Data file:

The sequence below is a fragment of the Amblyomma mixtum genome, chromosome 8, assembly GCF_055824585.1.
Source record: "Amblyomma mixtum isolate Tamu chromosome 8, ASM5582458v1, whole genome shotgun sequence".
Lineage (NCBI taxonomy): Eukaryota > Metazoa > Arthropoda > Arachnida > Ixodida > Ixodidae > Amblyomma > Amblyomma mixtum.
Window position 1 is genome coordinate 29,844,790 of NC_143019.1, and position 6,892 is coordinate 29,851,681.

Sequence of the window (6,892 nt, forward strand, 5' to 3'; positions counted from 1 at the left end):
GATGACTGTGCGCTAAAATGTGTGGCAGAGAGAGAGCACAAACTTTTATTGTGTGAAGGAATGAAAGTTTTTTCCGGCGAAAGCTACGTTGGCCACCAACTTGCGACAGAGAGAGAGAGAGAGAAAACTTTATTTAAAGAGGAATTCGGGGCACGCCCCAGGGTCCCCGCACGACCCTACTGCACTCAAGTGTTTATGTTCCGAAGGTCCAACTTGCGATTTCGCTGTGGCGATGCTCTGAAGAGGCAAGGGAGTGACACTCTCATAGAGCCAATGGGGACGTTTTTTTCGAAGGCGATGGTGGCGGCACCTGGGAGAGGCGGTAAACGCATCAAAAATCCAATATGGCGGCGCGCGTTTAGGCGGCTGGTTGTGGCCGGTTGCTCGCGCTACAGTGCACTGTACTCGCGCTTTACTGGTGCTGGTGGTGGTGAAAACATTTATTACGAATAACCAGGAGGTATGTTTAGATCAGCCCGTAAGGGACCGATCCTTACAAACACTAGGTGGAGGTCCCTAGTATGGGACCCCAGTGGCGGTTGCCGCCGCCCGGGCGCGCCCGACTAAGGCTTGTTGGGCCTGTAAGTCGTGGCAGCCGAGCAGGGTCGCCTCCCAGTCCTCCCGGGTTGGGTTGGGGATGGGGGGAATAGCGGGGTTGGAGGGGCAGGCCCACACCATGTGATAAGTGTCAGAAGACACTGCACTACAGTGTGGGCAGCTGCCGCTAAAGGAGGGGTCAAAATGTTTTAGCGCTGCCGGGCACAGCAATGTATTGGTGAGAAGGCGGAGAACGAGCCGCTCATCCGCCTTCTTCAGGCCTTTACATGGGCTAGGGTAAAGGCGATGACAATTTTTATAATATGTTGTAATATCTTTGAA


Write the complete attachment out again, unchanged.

The sequence below is a fragment of the Amblyomma mixtum genome, chromosome 8, assembly GCF_055824585.1.
Source record: "Amblyomma mixtum isolate Tamu chromosome 8, ASM5582458v1, whole genome shotgun sequence".
Lineage (NCBI taxonomy): Eukaryota > Metazoa > Arthropoda > Arachnida > Ixodida > Ixodidae > Amblyomma > Amblyomma mixtum.
Window position 1 is genome coordinate 29,844,790 of NC_143019.1, and position 6,892 is coordinate 29,851,681.

Sequence of the window (6,892 nt, forward strand, 5' to 3'; positions counted from 1 at the left end):
GATGACTGTGCGCTAAAATGTGTGGCAGAGAGAGAGCACAAACTTTTATTGTGTGAAGGAATGAAAGTTTTTTCCGGCGAAAGCTACGTTGGCCACCAACTTGCGACAGAGAGAGAGAGAGAGAAAACTTTATTTAAAGAGGAATTCGGGGCACGCCCCAGGGTCCCCGCACGACCCTACTGCACTCAAGTGTTTATGTTCCGAAGGTCCAACTTGCGATTTCGCTGTGGCGATGCTCTGAAGAGGCAAGGGAGTGACACTCTCATAGAGCCAATGGGGACGTTTTTTTCGAAGGCGATGGTGGCGGCACCTGGGAGAGGCGGTAAACGCATCAAAAATCCAATATGGCGGCGCGCGTTTAGGCGGCTGGTTGTGGCCGGTTGCTCGCGCTACAGTGCACTGTACTCGCGCTTTACTGGTGCTGGTGGTGGTGAAAACATTTATTACGAATAACCAGGAGGTATGTTTAGATCAGCCCGTAAGGGACCGATCCTTACAAACACTAGGTGGAGGTCCCTAGTATGGGACCCCAGTGGCGGTTGCCGCCGCCCGGGCGCGCCCGACTAAGGCTTGTTGGGCCTGTAAGTCGTGGCAGCCGAGCAGGGTCGCCTCCCAGTCCTCCCGGGTTGGGTTGGGGATGGGGGGAATAGCGGGGTTGGAGGGGCAGGCCCACACCATGTGATAAGTGTCAGAAGACACTGCACTACAGTGTGGGCAGCTGCCGCTAAAGGAGGGGTCAAAATGTTTTAGCGCTGCCGGGCACAGCAATGTATTGGTGAGAAGGCGGAGAACGAGCCGCTCATCCGCCTTCTTCAGGCCTTTACATGGGCTAGGGTAAAGGCGATGACAATTTTTATAATATGTTGTAATATCTTTGAA